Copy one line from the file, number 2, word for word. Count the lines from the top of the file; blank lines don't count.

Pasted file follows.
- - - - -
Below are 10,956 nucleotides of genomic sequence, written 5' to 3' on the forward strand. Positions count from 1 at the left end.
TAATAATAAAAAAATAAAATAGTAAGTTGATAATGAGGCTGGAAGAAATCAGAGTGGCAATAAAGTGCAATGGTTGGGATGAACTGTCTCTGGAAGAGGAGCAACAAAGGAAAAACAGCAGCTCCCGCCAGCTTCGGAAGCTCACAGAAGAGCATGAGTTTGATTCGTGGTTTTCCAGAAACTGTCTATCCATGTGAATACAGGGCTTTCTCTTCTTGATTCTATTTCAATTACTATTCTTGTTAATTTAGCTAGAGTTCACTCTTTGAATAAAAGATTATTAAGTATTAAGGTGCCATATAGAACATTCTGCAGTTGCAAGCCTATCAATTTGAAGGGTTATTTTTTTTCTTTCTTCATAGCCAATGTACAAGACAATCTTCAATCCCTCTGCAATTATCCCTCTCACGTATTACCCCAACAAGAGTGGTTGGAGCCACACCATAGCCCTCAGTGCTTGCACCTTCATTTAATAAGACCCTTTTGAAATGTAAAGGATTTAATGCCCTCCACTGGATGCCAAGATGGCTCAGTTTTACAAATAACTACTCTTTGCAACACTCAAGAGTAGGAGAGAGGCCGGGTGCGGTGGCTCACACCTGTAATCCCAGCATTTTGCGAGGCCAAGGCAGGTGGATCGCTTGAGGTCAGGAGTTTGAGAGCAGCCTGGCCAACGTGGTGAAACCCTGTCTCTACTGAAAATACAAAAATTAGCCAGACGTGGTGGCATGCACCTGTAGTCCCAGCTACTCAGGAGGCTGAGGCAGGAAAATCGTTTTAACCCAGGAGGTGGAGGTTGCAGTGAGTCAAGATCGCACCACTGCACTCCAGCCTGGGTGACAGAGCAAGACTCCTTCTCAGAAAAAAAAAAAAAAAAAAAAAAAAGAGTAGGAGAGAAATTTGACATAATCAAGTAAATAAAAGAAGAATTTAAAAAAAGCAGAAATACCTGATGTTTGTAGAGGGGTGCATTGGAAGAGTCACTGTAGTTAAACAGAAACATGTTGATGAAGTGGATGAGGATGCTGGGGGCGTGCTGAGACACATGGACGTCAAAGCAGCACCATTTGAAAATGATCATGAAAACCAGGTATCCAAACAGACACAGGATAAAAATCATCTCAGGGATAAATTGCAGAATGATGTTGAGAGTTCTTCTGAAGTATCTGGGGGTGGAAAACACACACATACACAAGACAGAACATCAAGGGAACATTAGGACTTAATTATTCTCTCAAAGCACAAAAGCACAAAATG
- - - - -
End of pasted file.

TAATAATAAAAAAATAAAATAGTAAGTTGATAATGAGGCTGGAAGAAATCAGAGTGGCAATAAAGTGCAATGGTTGGGATGAACTGTCTCTGGAAGAGGAGCAACAAAGGAAAAACAGCAGCTCCCGCCAGCTTCGGAAGCTCACAGAAGAGCATGAGTTTGATTCGTGGTTTTCCAGAAACTGTCTATCCATGTGAATACAGGGCTTTCTCTTCTTGATTCTATTTCAATTACTATTCTTGTTAATTTAGCTAGAGTTCACTCTTTGAATAAAAGATTATTAAGTATTAAGGTGCCATATAGAACATTCTGCAGTTGCAAGCCTATCAATTTGAAGGGTTATTTTTTTTCTTTCTTCATAGCCAATGTACAAGACAATCTTCAATCCCTCTGCAATTATCCCTCTCACGTATTACCCCAACAAGAGTGGTTGGAGCCACACCATAGCCCTCAGTGCTTGCACCTTCATTTAATAAGACCCTTTTGAAATGTAAAGGATTTAATGCCCTCCACTGGATGCCAAGATGGCTCAGTTTTACAAATAACTACTCTTTGCAACACTCAAGAGTAGGAGAGAGGCCGGGTGCGGTGGCTCACACCTGTAATCCCAGCATTTTGCGAGGCCAAGGCAGGTGGATCGCTTGAGGTCAGGAGTTTGAGAGCAGCCTGGCCAACGTGGTGAAACCCTGTCTCTACTGAAAATACAAAAATTAGCCAGACGTGGTGGCATGCACCTGTAGTCCCAGCTACTCAGGAGGCTGAGGCAGGAAAATCGTTTTAACCCAGGAGGTGGAGGTTGCAGTGAGTCAAGATCGCACCACTGCACTCCAGCCTGGGTGACAGAGCAAGACTCCTTCTCAGAAAAAAAAAAAAAAAAAAAAAAAAGAGTAGGAGAGAAATTTGACATAATCAAGTAAATAAAAGAAGAATTTAAAAAAAGCAGAAATACCTGATGTTTGTAGAGGGGTGCATTGGAAGAGTCACTGTAGTTAAACAGAAACATGTTGATGAAGTGGATGAGGATGCTGGGGGCGTGCTGAGACACATGGACGTCAAAGCAGCACCATTTGAAAATGATCATGAAAACCAGGTATCCAAACAGACACAGGATAAAAATCATCTCAGGGATAAATTGCAGAATGATGTTGAGAGTTCTTCTGAAGTATCTGGGGGTGGAAAACACACACATACACAAGACAGAACATCAAGGGAACATTAGGACTTAATTATTCTCTCAAAGCACAAAAGCACAAAATG